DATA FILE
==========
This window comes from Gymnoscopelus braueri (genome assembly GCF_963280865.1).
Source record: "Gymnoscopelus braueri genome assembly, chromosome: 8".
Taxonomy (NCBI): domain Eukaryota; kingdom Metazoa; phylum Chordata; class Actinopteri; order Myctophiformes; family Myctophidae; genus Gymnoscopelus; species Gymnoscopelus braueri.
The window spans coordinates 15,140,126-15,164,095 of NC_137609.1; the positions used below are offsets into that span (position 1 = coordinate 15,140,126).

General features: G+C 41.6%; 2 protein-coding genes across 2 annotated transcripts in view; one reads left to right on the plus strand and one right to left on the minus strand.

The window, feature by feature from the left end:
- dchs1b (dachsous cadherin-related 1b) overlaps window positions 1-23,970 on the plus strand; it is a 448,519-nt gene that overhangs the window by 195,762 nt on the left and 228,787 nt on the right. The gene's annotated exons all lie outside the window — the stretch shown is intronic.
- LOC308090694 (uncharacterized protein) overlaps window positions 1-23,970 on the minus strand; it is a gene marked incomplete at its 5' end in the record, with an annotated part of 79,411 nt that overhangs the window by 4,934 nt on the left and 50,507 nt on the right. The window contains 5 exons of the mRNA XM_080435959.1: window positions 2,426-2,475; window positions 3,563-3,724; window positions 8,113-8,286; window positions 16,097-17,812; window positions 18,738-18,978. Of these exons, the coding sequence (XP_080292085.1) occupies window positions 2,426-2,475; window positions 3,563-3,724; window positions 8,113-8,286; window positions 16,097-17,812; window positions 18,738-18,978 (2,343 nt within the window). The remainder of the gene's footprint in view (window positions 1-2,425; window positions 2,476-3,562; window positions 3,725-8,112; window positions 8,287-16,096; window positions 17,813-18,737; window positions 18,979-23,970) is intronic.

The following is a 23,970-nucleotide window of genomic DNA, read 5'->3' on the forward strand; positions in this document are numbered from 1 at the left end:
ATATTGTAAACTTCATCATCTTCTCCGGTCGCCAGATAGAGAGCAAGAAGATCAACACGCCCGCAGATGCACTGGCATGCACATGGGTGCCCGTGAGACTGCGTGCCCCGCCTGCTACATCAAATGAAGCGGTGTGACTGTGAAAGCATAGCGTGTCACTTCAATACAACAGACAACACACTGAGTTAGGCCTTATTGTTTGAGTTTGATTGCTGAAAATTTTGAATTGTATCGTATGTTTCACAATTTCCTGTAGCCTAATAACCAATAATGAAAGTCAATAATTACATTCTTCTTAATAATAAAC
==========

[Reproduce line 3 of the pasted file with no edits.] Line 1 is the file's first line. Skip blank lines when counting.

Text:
Taxonomy (NCBI): domain Eukaryota; kingdom Metazoa; phylum Chordata; class Actinopteri; order Myctophiformes; family Myctophidae; genus Gymnoscopelus; species Gymnoscopelus braueri.